When I did return to work, it still wasn’t easy at first. Fortunately, my company was in the process of moving (talk about good timing!) so I was able to work from home most days. Unfortunately, the days when I did have to come to the office could at times be quite brutal. I had no hearing in my left ear at all for a month. When I was in the office it was “social media day” and we almost always had a meeting to catch every body up with what was going on. I couldn’t hear much in meetings before, and without even having a hearing aid in the air and little to no residual hearing left, I really couldn’t hear now. I couldn’t even tell when people were talking. It bummed me out quite a bit. I would talk to the social media managers (I was not a manager at this time — just a social media marketer) and ask them to send me any notes they had or IM me anything important since I couldn’t hear. They were more than happy to oblige.

That month totally sucked, but things got much much much better in time. A month later I had my cochlear activated and that is when I really got to see the benefits of my cochlear implant.

On the second day that I was activated (my first full day of activation), I had a job interview for a new position at my current place of employment. The position was for that of Assistant Project Manager (now called Assistant Digital Marketing Manager). This is a position I have wanted and have been watching out for openings for for well over a year. I couldn’t apply fast enough once I hear they were looking to promote from within for it. I remember legitimately dropping everything and sending my resume/applying the minute I saw the opening.

I applied in December back when we were still at our temporary office on Federal Street. When I had my interview I was so nervous. My hearing was better than it was on day one. I had a lot less of that “baby crying sound”. Voices were starting to become clearer, but a lot of things still didn’t sound natural to me. Naturally, I worried about how well I’d be able to hear my co-workers/future bosses who were conducting the interviews.

I hear every word. I only had to have them repeat something to me once. I knew without them saying anything that I was getting the job. When you know, sometimes it’s obvious. You just know.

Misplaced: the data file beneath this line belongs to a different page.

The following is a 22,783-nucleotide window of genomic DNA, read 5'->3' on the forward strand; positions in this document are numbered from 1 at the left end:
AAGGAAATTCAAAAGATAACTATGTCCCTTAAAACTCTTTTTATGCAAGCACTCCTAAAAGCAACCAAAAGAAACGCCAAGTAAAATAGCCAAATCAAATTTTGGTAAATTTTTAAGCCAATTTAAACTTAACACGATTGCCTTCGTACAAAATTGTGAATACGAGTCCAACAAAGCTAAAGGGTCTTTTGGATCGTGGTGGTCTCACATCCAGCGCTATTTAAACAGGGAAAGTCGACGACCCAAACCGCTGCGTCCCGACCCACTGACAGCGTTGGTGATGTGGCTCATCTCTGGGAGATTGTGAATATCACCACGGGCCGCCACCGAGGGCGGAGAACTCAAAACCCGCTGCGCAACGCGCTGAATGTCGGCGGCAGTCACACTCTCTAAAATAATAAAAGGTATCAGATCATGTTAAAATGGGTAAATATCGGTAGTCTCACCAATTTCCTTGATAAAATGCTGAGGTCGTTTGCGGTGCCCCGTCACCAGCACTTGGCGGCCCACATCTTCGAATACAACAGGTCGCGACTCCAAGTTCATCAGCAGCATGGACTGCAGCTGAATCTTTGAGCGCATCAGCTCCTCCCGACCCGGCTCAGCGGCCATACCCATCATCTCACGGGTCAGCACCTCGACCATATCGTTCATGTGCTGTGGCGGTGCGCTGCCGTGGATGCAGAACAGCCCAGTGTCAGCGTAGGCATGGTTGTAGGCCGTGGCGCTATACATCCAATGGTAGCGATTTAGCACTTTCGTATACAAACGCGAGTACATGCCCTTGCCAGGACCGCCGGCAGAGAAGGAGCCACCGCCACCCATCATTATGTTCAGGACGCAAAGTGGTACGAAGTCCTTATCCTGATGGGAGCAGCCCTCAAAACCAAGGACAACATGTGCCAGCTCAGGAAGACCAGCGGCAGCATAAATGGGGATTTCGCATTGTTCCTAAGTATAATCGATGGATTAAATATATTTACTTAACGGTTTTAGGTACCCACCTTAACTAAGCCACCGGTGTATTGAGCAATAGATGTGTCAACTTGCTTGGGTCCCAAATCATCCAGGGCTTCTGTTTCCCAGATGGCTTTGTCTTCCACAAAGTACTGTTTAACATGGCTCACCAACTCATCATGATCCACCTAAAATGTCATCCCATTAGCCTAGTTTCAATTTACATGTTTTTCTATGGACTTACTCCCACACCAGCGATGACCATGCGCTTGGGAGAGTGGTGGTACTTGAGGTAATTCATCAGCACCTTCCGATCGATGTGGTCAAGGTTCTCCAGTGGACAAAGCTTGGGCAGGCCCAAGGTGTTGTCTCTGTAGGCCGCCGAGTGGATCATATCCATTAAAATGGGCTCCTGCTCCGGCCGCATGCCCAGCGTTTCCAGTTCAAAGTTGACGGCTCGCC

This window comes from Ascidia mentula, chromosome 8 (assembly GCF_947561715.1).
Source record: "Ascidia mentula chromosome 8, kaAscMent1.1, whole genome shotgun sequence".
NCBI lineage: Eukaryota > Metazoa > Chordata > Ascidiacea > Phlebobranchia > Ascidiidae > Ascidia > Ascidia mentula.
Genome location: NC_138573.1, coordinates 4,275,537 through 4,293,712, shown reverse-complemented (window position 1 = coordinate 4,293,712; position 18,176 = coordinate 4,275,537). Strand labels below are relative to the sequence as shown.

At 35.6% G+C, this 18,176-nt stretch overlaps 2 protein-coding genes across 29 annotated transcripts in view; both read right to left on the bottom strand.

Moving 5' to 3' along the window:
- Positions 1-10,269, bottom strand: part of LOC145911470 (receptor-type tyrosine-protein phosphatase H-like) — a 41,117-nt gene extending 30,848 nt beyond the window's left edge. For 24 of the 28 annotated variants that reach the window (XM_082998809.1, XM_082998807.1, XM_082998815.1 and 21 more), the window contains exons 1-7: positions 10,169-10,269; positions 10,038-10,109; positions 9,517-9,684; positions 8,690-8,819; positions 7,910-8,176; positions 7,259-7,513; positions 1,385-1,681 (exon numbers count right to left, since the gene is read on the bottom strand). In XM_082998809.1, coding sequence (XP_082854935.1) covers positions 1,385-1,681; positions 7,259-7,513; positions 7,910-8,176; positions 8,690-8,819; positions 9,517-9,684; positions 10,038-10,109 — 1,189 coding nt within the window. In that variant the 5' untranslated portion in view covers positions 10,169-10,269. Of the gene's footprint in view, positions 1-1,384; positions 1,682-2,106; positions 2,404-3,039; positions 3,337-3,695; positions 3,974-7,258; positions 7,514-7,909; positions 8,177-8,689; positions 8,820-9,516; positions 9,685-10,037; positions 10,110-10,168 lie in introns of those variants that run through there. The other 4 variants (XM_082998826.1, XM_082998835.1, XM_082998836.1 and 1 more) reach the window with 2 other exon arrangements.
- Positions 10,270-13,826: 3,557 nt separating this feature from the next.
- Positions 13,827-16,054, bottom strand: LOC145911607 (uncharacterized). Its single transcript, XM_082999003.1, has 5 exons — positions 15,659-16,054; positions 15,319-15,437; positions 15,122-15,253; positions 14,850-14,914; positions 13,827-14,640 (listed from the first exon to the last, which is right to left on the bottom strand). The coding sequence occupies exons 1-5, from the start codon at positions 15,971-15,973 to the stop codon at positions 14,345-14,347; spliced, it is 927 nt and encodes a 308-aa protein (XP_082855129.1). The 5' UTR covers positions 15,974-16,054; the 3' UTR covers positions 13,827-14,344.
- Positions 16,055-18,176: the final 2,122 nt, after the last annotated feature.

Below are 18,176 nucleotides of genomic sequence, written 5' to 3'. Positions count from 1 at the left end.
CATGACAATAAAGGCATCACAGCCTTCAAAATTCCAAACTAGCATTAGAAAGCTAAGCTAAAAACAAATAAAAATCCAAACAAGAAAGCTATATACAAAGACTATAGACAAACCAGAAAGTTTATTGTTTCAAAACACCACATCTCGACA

Sure enough, my job offer came a few weeks later after we moved to our final location on Aquarium Drive. I couldn’t accept fast enough. My new bosses said they were both very excited to welcome me on the team.

Becoming an Assistant Manager was a big and exciting change for me. I finally had the direct constant contact/interaction with the clients I have wanted for the last two years. I think E-mail will always be a preference for me when it comes to contacting clients simply because it’s been my crutch for years. When you HAVE to rely on email because phone calls are not an option, you become naturally pretty good with them. But I had to do a lot of phone calls, too. Working as an assistant manager means that I work under a project manager and offer assistance to him and her. When we do calls, especially when I first started, the project manager is almost always on call and I do more listening than talking a lot of the time. This definitely helped me to become more comfortable and familiar with how phone calls work (don’t make fun of me. I never had much of the ability to hear on the phone — so yes, I am in a lot of ways learning how phones work).

I think sometimes I might have talked a little too much on the phone. I am still working to develop my listening and speaking skills. I am in a horrible habit of interrupting people. I think some of it initially was too that I was so excited to have the option to speak and get my ideas out in the option with the clients like that. But I am getting better. One of the project managers I work under heard me on the phone on my own a couple of months ago when a client called my direct number. He was fascinated with the way I was able to take the call (he knew it was something I could never previously do on my own) and he said I was much better than I was in my earlier days when I had weekly calls with one of his clients. It was a compliment that definitely meant a lot to me. Just as everything else with the cochlear is a process, so to is learning to use the phone.